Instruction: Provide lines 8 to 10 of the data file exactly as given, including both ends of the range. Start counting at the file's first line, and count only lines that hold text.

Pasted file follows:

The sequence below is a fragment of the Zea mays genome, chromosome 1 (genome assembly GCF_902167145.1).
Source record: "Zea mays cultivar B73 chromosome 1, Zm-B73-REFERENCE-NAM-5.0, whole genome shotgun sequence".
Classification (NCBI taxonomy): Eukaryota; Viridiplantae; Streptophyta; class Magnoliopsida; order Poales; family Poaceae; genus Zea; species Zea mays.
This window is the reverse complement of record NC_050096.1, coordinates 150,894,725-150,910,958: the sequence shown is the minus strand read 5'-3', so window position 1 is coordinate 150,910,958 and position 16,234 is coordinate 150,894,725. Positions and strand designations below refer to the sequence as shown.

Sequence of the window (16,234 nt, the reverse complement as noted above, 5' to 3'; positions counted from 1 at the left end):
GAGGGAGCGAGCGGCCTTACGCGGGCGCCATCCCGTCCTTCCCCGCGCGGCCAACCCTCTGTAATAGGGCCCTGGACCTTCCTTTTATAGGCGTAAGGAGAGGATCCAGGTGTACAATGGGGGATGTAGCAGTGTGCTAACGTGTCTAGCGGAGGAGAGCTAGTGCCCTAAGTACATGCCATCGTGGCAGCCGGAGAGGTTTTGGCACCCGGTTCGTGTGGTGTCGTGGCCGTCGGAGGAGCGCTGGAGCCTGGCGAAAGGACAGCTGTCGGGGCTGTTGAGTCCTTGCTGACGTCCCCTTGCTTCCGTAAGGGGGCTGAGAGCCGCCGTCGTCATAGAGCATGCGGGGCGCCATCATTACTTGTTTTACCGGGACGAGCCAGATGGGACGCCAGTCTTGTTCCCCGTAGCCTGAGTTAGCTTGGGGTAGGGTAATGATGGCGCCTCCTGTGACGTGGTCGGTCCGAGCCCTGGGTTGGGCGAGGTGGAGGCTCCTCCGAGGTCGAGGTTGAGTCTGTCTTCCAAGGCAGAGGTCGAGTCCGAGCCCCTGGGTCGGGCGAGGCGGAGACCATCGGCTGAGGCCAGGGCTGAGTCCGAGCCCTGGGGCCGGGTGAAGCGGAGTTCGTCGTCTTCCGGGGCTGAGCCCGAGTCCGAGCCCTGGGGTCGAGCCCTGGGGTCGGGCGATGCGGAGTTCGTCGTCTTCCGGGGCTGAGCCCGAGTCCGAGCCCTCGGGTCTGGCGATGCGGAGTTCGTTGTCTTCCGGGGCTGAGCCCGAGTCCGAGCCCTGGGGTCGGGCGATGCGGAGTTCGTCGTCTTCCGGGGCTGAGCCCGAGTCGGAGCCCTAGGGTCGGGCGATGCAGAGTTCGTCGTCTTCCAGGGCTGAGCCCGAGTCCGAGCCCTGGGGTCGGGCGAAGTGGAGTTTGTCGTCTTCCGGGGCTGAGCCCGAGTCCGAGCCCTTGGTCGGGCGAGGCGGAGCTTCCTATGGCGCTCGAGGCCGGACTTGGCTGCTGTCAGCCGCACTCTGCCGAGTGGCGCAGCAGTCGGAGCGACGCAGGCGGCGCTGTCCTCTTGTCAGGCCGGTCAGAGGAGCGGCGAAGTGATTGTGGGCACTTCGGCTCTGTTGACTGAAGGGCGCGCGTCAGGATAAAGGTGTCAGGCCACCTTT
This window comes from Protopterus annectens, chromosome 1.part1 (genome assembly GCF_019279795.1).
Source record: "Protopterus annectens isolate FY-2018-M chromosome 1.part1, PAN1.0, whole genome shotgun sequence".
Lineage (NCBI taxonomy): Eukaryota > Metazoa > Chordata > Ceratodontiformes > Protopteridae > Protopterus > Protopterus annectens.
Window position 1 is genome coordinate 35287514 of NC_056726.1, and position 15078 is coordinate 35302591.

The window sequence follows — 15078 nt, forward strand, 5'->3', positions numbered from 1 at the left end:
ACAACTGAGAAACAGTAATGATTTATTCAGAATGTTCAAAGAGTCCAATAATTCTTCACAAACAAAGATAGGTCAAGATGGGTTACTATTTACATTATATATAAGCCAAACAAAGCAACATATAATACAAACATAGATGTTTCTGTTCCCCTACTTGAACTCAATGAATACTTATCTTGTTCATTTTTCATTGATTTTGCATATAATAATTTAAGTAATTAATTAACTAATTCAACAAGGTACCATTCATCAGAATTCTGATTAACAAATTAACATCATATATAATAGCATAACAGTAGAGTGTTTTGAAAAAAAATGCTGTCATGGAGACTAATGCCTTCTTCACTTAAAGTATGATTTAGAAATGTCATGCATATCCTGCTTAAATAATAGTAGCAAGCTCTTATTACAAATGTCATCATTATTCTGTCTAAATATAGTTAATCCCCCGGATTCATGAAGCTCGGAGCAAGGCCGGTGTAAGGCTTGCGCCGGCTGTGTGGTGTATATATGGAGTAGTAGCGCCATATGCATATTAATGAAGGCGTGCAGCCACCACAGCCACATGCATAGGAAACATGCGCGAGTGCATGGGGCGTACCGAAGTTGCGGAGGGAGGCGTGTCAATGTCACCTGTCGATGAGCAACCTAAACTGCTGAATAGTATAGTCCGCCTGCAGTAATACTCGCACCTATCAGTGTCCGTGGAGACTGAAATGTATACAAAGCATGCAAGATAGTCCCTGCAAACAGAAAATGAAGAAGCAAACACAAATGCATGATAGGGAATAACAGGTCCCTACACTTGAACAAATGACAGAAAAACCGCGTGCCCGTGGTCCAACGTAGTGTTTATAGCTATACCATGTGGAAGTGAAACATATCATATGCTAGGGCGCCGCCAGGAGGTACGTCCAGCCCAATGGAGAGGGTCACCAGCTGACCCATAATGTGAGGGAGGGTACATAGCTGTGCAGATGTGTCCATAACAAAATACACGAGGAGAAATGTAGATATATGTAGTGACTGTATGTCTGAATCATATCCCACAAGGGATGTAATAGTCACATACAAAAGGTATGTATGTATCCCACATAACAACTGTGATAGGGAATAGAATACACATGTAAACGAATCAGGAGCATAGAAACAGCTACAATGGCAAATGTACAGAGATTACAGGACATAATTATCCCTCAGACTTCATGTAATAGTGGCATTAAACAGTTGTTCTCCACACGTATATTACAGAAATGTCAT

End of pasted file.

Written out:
Source record: "Protopterus annectens isolate FY-2018-M chromosome 1.part1, PAN1.0, whole genome shotgun sequence".
Lineage (NCBI taxonomy): Eukaryota > Metazoa > Chordata > Ceratodontiformes > Protopteridae > Protopterus > Protopterus annectens.
Window position 1 is genome coordinate 35287514 of NC_056726.1, and position 15078 is coordinate 35302591.